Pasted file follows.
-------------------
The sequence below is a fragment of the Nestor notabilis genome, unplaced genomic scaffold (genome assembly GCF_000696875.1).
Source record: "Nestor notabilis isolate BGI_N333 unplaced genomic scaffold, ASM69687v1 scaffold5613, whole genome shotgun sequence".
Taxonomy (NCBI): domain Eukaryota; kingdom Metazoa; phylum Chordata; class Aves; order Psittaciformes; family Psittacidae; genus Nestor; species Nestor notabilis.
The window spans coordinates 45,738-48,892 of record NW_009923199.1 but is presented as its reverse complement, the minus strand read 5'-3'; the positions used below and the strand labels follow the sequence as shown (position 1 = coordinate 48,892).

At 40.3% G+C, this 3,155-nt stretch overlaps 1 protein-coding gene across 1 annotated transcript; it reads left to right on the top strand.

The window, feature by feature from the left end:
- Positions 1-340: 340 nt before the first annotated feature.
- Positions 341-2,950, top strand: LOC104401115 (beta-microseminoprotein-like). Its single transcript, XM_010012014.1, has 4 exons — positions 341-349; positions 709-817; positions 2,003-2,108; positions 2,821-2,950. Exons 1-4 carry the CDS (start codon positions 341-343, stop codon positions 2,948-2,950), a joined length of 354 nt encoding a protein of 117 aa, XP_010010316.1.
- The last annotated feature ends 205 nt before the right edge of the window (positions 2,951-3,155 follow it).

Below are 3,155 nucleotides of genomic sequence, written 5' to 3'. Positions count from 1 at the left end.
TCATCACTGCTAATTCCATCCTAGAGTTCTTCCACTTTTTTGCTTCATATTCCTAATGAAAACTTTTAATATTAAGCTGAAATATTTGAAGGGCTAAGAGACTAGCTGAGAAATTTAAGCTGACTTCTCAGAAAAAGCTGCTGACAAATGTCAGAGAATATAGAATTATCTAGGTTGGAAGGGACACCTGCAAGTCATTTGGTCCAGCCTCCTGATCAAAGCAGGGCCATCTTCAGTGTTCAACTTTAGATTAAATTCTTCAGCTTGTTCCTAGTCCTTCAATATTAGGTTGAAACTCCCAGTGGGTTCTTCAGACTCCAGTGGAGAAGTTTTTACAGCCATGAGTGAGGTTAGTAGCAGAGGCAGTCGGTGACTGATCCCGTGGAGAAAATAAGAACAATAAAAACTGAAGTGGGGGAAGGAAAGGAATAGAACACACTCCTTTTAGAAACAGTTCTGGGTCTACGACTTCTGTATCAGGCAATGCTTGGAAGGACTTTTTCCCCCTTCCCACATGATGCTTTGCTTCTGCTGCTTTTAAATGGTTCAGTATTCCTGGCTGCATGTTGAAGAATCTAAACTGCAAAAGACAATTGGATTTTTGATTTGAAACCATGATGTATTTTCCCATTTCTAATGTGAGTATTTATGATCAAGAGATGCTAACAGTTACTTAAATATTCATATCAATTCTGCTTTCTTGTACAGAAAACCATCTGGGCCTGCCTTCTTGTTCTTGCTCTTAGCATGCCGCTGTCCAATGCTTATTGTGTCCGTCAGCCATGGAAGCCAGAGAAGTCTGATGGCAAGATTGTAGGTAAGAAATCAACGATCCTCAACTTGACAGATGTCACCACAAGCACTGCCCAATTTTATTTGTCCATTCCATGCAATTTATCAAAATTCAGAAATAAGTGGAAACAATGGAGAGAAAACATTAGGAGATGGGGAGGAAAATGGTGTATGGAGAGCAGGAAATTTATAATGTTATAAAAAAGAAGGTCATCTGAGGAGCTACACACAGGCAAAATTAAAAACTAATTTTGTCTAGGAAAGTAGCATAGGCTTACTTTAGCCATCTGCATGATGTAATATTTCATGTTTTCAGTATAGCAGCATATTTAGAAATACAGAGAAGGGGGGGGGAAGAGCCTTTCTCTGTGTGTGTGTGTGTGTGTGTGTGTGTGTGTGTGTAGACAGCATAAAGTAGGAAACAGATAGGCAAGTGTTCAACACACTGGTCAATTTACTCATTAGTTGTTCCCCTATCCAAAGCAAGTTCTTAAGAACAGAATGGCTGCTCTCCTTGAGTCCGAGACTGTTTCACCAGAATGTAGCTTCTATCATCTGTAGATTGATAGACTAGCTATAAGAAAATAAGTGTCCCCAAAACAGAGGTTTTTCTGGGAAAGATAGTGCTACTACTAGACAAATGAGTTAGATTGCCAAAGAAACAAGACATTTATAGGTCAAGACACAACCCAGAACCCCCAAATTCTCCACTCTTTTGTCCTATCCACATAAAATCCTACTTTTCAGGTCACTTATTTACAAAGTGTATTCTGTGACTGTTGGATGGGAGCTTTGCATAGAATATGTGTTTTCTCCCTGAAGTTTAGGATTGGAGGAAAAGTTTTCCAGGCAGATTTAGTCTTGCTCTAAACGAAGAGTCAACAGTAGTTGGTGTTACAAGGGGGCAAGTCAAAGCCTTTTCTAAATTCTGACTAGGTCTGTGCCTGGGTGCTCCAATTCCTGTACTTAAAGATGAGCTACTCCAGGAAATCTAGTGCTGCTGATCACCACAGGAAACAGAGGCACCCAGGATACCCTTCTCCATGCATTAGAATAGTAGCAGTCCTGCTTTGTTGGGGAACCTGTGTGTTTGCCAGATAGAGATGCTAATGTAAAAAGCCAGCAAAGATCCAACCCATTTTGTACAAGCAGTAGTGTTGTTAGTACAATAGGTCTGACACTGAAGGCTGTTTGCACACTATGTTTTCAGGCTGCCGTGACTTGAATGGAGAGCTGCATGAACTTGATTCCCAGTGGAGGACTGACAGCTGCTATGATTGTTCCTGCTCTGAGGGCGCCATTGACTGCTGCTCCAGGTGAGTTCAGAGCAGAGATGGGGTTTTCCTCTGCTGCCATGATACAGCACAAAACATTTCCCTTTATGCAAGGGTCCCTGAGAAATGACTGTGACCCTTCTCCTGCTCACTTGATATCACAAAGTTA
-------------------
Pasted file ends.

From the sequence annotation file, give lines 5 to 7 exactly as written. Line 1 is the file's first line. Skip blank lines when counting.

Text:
At 40.3% G+C, this 3,155-nt stretch overlaps 1 protein-coding gene across 1 annotated transcript; it reads left to right on the top strand.

The window, feature by feature from the left end:
- Positions 1-340: 340 nt before the first annotated feature.